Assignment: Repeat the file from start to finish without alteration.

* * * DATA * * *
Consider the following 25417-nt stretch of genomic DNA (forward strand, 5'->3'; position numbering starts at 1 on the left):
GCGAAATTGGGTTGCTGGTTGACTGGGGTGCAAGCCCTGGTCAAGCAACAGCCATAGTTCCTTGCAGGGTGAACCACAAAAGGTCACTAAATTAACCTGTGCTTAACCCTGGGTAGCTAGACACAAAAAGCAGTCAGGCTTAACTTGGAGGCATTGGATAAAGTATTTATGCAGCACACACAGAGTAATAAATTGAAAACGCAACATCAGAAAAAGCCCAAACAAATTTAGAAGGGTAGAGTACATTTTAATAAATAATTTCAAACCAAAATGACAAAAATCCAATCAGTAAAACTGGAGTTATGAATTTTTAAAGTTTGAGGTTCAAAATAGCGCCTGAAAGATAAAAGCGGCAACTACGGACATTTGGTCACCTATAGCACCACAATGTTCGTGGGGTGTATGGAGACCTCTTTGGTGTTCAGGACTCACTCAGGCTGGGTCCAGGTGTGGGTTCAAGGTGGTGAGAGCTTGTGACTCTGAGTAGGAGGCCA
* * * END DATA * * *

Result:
Consider the following 25417-nt stretch of genomic DNA (forward strand, 5'->3'; position numbering starts at 1 on the left):
GCGAAATTGGGTTGCTGGTTGACTGGGGTGCAAGCCCTGGTCAAGCAACAGCCATAGTTCCTTGCAGGGTGAACCACAAAAGGTCACTAAATTAACCTGTGCTTAACCCTGGGTAGCTAGACACAAAAAGCAGTCAGGCTTAACTTGGAGGCATTGGATAAAGTATTTATGCAGCACACACAGAGTAATAAATTGAAAACGCAACATCAGAAAAAGCCCAAACAAATTTAGAAGGGTAGAGTACATTTTAATAAATAATTTCAAACCAAAATGACAAAAATCCAATCAGTAAAACTGGAGTTATGAATTTTTAAAGTTTGAGGTTCAAAATAGCGCCTGAAAGATAAAAGCGGCAACTACGGACATTTGGTCACCTATAGCACCACAATGTTCGTGGGGTGTATGGAGACCTCTTTGGTGTTCAGGACTCACTCAGGCTGGGTCCAGGTGTGGGTTCAAGGTGGTGAGAGCTTGTGACTCTGAGTAGGAGGCCA